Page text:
“It’s a great opportunity to show the scope of work for this project,” she said.
In 2014, she became interested in tintypes, which treat aluminum plates with a liquid silver solution and respond to images framed by a camera lens. , in a way, looking for a new identity and a new photographic direction.
“I was a photographer, but then for a few years I was just a mother,” said 51-year-old Portesi. She was the same person… there was a sense of starting anew.
In the same year she took a course in tintype photography. One of her great attractions was the ability to generate images quickly, but the process requires long exposures (about 30 seconds), during which the person being photographed cannot move.
Tintype photography was largely superseded by other methods by the early 20th century, Portesi points out, but other older photographs have been used as a response to today’s ubiquity of digital photographic images. Like technology, it has recently enjoyed a renewed interest.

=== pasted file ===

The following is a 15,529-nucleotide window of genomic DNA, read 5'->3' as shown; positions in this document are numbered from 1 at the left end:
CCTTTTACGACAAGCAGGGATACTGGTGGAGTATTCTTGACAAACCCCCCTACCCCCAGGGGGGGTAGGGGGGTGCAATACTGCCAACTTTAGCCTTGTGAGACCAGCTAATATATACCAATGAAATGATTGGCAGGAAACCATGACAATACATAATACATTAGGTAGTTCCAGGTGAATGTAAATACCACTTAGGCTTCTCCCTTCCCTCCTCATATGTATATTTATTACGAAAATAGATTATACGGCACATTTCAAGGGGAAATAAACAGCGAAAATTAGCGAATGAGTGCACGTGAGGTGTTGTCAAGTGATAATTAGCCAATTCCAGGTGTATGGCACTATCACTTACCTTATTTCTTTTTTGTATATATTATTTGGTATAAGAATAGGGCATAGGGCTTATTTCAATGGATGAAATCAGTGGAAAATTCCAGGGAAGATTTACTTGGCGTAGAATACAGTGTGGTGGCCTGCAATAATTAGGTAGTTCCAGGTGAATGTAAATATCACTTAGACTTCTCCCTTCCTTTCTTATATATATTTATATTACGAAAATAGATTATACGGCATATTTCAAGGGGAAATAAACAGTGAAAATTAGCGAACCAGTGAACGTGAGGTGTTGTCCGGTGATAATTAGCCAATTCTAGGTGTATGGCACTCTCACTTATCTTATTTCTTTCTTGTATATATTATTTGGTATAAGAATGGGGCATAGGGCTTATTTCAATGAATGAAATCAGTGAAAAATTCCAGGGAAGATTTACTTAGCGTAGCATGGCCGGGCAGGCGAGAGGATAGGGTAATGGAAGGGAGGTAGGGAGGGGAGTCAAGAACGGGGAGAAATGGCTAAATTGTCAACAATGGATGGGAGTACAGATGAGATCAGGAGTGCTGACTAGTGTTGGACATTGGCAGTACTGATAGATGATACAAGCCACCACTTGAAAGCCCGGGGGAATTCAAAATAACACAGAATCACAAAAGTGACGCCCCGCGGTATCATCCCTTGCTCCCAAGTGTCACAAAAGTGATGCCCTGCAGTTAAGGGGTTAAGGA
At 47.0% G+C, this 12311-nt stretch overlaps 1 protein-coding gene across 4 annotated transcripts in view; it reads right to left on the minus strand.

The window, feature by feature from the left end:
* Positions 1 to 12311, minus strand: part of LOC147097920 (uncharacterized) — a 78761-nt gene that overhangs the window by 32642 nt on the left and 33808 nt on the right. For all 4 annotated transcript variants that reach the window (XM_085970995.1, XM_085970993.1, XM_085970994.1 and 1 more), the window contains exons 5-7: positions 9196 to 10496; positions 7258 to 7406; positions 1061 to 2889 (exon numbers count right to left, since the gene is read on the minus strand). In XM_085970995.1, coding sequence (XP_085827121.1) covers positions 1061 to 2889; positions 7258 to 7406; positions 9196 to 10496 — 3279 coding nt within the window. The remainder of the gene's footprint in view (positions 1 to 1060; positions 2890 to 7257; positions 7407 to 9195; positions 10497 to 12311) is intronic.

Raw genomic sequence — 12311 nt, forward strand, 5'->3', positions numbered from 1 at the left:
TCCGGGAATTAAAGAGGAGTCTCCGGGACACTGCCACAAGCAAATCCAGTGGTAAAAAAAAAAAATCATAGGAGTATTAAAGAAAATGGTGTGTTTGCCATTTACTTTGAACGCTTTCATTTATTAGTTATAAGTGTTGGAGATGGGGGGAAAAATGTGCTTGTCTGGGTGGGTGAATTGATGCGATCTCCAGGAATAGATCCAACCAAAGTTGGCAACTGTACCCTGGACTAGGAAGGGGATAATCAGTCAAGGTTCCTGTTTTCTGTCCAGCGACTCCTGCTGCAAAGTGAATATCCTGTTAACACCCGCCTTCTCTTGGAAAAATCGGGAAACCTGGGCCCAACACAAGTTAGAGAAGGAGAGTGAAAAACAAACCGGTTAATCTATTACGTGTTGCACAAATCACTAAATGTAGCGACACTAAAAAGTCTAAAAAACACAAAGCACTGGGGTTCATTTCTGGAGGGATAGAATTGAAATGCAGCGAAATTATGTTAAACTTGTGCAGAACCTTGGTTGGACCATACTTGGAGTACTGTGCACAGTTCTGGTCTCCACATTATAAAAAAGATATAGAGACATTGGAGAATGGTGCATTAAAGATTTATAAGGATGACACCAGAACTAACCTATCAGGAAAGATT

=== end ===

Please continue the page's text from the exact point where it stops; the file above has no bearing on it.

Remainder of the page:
It took a while to find the right equipment (and money) to start taking tin-type photos, but Portesi now has a giant accordion-sided box camera mounted on a stand, with her head Working with a large blanket to throw over the Take a picture of her—like someone taking a portrait of her family in her 19th-century fairgrounds.
Her interest in photographing women’s hair in unusual ways grew out of many threads. Portesi says she was thinking about both her own life and her aging, and about the idea of women’s hair, especially long hair, as a symbol of fertility and sexuality.